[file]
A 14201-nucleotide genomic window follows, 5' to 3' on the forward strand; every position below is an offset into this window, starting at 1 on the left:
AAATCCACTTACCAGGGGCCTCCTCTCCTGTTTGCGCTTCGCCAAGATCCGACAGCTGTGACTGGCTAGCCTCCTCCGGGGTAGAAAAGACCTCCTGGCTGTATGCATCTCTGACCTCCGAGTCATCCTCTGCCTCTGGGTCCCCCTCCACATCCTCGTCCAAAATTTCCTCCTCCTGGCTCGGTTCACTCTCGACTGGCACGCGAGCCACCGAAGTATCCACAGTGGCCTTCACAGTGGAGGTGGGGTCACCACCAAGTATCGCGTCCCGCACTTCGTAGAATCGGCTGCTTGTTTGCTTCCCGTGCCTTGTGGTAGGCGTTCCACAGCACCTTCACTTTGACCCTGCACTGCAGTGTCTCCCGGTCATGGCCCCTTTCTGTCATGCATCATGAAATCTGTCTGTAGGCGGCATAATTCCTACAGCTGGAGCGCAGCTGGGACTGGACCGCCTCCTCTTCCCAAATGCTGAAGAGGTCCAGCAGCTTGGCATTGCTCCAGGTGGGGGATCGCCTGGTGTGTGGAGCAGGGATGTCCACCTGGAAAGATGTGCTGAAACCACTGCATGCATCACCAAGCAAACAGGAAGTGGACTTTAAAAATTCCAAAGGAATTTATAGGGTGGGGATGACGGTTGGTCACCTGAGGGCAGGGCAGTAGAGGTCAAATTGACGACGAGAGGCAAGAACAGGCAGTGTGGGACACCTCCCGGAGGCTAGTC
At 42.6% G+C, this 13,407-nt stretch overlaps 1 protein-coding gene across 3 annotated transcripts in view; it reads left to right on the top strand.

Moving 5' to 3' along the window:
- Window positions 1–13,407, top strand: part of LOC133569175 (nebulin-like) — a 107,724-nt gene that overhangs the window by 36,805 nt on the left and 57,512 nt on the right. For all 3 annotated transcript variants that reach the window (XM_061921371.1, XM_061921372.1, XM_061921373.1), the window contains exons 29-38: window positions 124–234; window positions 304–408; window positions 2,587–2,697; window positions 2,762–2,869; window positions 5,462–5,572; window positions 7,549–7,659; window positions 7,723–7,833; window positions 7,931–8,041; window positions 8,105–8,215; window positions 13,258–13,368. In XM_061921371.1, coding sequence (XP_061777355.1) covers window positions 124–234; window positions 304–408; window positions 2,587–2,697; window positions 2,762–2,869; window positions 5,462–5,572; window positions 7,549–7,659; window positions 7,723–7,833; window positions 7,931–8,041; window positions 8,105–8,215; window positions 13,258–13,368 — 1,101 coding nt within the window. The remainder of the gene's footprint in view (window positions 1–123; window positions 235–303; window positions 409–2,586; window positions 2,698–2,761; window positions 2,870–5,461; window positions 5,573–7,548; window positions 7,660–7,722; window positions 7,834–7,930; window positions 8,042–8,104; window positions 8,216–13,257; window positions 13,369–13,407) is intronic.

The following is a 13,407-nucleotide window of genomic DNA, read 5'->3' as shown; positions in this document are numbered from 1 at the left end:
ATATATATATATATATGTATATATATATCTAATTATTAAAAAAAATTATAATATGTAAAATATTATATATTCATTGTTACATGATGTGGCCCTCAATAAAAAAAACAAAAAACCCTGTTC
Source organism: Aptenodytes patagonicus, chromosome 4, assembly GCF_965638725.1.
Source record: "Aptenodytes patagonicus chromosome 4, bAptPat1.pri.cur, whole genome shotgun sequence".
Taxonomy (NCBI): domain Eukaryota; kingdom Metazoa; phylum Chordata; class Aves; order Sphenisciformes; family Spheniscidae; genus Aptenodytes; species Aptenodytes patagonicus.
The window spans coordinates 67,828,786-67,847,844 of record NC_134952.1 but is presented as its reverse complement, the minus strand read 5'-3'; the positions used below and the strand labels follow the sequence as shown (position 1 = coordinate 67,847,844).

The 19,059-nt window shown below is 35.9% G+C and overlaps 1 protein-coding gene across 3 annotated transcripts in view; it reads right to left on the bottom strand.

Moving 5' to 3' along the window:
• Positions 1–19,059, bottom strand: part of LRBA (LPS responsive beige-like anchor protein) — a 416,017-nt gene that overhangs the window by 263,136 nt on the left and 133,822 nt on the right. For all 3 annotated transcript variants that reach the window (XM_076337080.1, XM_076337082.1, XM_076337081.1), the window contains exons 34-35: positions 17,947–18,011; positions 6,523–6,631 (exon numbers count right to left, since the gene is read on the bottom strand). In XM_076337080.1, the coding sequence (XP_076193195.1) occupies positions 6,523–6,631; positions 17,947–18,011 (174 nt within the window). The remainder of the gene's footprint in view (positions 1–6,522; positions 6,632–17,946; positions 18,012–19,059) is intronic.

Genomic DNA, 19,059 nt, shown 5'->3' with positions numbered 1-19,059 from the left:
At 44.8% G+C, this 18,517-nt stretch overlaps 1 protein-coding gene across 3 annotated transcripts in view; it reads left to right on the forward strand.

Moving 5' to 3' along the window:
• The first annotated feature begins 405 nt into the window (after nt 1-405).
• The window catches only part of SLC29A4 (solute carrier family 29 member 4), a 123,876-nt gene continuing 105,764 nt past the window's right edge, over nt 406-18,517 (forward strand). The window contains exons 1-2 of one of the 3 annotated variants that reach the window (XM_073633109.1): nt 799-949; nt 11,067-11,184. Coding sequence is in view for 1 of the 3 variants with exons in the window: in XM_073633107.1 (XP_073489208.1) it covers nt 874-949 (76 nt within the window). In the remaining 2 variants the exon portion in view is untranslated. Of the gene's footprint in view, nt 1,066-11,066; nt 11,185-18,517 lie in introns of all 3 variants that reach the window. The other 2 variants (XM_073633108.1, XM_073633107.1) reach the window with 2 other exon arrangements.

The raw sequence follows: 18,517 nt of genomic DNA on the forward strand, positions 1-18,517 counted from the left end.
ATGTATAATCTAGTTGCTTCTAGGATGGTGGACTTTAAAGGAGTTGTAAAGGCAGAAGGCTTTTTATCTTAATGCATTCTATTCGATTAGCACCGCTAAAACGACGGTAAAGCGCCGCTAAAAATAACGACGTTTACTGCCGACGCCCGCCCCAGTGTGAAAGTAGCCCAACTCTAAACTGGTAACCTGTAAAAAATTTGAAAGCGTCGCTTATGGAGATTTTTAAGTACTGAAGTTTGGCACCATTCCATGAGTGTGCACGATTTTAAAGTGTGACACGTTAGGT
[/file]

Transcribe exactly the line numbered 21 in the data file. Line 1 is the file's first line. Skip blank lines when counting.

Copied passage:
ATGTATAATCTAGTTGCTTCTAGGATGGTGGACTTTAAAGGAGTTGTAAAGGCAGAAGGCTTTTTATCTTAATGCATTCTATTCGATTAGCACCGCTAAAACGACGGTAAAGCGCCGCTAAAAATAACGACGTTTACTGCCGACGCCCGCCCCAGTGTGAAAGTAGCCCAACTCTAAACTGGTAACCTGTAAAAAATTTGAAAGCGTCGCTTATGGAGATTTTTAAGTACTGAAGTTTGGCACCATTCCATGAGTGTGCACGATTTTAAAGTGTGACACGTTAGGT